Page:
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Chiasmus--named after a letter

bolstering the cliche

Chiasmus--named after a letter

We love our cliches and jingles, but there's something really satisfying about words and phrases that step out and step back, are mirror images of themselves--"level"--"radar"--"madam I'm Adam." These are palindromes, which means (in Greek) that they "run backward." In Latin the word would be "retrocourse."

But "it is what it is" isn't quite a palindrome, and so "palindrome" is not the word for this spell.
The word is "chiasmus"--a word named after a letter.

Chiasmi are more common than palindromes, because it's easier to arrange a phrase in that symmetrical structure than it is to have each element literally in mirror image. Strictly speaking, though, our cliche should be "it is what is it," which I like better anyway.

Common and popular both, and not just in English. Rumi is so known and beloved for his poetry, but he wrote a prose book too, whose title is Fihi Ma Fihi, which literally means "In it what's in it." (And yes, some people try to translate that as "It is what it is." Groan.) Or take the traditional Arabic greeting--"as salaam aleikum" and response "w'aleikum as salaam" "peace be with you" -- "and with you be peace."

Common in common phrases with the reverence of the everyday, but also used in witty sayings or to state something memorable. In Alaska, there's generally a preponderance of unattached but somewhat oddball men. So I've heard many straight women on the dating scene say, "The odds are good, but the goods are odd."

There's something both economical and magical about using the same words flipped around in this way so as to mean something subtly different. It's a great example of how the sense of a sentence is greater than the sum of its parts, and the symmetry makes it memorable, too.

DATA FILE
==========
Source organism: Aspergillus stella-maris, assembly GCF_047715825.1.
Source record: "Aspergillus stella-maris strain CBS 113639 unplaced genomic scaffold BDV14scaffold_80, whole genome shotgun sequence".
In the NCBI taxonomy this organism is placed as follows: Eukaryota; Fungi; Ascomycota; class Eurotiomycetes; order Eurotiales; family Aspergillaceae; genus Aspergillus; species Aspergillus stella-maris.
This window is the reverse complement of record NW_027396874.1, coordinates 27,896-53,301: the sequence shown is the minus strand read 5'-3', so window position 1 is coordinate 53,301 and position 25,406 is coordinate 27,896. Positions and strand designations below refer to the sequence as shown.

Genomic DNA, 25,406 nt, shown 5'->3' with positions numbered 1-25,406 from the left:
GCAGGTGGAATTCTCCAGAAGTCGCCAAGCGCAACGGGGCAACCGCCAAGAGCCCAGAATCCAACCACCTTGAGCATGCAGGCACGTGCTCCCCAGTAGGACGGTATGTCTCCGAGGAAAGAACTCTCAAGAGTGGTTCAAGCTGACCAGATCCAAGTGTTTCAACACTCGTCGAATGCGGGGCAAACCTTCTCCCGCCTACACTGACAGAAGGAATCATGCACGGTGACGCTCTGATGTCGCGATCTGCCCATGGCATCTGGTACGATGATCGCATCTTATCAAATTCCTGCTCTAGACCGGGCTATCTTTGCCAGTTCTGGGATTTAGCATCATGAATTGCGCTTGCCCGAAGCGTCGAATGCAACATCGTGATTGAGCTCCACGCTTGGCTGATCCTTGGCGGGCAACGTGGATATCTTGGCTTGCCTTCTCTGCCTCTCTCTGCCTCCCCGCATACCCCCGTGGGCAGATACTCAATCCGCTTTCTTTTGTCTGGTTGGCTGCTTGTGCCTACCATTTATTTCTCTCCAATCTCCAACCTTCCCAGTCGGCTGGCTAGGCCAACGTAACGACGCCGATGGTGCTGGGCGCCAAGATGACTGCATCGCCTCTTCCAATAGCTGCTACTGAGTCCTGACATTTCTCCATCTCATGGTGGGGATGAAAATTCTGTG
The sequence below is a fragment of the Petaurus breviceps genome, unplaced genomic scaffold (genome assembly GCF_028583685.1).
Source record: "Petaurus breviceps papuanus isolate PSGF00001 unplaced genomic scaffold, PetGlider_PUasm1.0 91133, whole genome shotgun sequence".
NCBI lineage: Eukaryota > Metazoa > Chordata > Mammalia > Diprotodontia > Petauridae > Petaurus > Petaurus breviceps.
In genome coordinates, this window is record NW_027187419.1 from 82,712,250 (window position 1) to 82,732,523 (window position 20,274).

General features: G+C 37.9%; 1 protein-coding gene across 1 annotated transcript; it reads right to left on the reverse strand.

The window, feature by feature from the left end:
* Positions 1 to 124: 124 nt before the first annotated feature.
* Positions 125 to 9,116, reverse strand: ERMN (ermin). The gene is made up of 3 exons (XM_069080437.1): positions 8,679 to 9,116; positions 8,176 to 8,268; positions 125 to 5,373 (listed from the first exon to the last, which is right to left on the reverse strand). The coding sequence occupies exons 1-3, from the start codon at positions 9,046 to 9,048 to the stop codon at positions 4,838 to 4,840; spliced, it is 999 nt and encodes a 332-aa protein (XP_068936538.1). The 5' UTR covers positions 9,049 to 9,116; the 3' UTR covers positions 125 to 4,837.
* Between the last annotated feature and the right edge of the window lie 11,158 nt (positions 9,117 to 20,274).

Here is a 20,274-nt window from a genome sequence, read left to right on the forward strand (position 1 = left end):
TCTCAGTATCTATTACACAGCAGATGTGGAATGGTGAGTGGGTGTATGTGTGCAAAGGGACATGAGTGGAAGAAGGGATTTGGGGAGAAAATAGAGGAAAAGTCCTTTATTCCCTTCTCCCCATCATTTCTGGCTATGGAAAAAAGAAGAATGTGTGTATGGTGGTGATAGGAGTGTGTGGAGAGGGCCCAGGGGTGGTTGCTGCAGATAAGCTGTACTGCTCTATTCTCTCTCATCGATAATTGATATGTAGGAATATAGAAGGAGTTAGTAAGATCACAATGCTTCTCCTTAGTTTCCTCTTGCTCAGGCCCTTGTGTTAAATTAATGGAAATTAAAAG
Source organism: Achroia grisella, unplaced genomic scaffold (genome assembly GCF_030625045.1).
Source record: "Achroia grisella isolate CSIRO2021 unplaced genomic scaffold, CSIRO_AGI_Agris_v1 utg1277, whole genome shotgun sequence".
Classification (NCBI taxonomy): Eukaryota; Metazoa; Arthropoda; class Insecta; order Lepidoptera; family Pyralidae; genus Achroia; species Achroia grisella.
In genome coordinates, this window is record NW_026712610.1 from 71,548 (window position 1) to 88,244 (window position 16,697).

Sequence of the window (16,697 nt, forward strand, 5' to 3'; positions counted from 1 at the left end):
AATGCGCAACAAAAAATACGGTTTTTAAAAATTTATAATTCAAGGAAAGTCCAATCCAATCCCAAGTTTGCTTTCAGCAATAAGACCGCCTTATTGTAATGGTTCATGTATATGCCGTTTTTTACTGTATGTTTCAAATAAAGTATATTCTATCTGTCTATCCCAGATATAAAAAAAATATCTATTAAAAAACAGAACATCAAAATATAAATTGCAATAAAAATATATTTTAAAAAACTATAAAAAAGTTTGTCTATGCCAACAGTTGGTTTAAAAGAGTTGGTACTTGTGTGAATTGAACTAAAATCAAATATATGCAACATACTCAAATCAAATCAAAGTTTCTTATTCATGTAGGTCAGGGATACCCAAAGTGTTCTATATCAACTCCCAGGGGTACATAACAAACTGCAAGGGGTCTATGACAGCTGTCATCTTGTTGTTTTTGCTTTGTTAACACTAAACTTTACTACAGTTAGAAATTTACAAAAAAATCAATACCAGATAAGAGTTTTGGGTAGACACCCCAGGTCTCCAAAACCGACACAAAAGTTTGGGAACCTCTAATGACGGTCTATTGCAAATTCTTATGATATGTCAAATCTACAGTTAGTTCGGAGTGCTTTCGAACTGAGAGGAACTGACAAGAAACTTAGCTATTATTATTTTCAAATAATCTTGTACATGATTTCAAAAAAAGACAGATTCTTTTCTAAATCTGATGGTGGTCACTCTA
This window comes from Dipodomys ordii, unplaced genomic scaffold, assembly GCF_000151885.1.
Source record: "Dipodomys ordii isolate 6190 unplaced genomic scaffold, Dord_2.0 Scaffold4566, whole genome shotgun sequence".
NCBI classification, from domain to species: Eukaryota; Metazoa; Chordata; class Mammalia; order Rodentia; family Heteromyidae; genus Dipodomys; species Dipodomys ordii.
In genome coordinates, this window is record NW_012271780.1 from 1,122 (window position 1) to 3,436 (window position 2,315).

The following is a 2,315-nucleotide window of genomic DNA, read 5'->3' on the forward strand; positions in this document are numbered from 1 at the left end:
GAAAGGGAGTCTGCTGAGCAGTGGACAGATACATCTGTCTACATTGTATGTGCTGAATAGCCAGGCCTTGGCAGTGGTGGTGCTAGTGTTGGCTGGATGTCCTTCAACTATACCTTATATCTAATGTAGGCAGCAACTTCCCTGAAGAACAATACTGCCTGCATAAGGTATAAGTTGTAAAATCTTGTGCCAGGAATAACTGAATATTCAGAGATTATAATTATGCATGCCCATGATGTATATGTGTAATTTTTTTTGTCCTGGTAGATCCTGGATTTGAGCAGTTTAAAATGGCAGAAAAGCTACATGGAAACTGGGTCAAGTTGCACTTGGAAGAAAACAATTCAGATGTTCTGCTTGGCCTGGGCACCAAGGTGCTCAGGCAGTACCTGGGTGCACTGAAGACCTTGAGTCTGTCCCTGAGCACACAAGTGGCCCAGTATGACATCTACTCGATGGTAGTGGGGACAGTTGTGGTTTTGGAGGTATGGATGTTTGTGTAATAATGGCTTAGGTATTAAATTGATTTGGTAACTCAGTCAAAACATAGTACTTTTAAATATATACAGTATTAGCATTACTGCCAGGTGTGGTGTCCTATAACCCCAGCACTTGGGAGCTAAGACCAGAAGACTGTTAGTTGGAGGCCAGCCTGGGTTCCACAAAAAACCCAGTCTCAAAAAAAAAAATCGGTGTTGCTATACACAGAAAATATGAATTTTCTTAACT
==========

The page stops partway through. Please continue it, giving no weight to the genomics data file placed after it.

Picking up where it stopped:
A sentence is greater than the sum of its parts, and a word's pronunciation, especially in English and Greek, is more than the sum of what its letters indicate. But "chiasmus" literally means "making of a chi."

The letter "chi"--in Greek χ--is the shape of a cross, an intersection. A chiasmus in language is like a march into the center and back out again. Which I feel more as one side of a cross, but the concept of intersection is definitely there.

It's interesting to think of a word being coined based on its structural resemblance to the physical shape of a letter. We have A frame, too, and T junction, and "T junction" has even spawned an associated verb--"keep going until the road Tees into 5th Avenue."

Of course a delta, as in a certain shape of river estuary, is so-called for its resemblance to the Greek letter delta Δ, and the lower part of the large intestine, the sigmoid colon, is so called because it resembles the letter sigma Σ.

One possible etymology of the word "element," which originally referred to letters of the alphabet as well as the general concept of a smallest component, is from the letters "el, em, en," with the possibility that at one point the Latin and Etruscan alphabets began there instead of at a, b, c like the Greek and Semitic systems. I scoffed at that idea when I first heard it, but actually there may be something to the suggestion.

One final way that the chiasmus is a cross is because of how its components transform in meaning from one side of the pivot point to the other. As above, so below, as on one side of the glass, so transposed you see a reflection of yourself.

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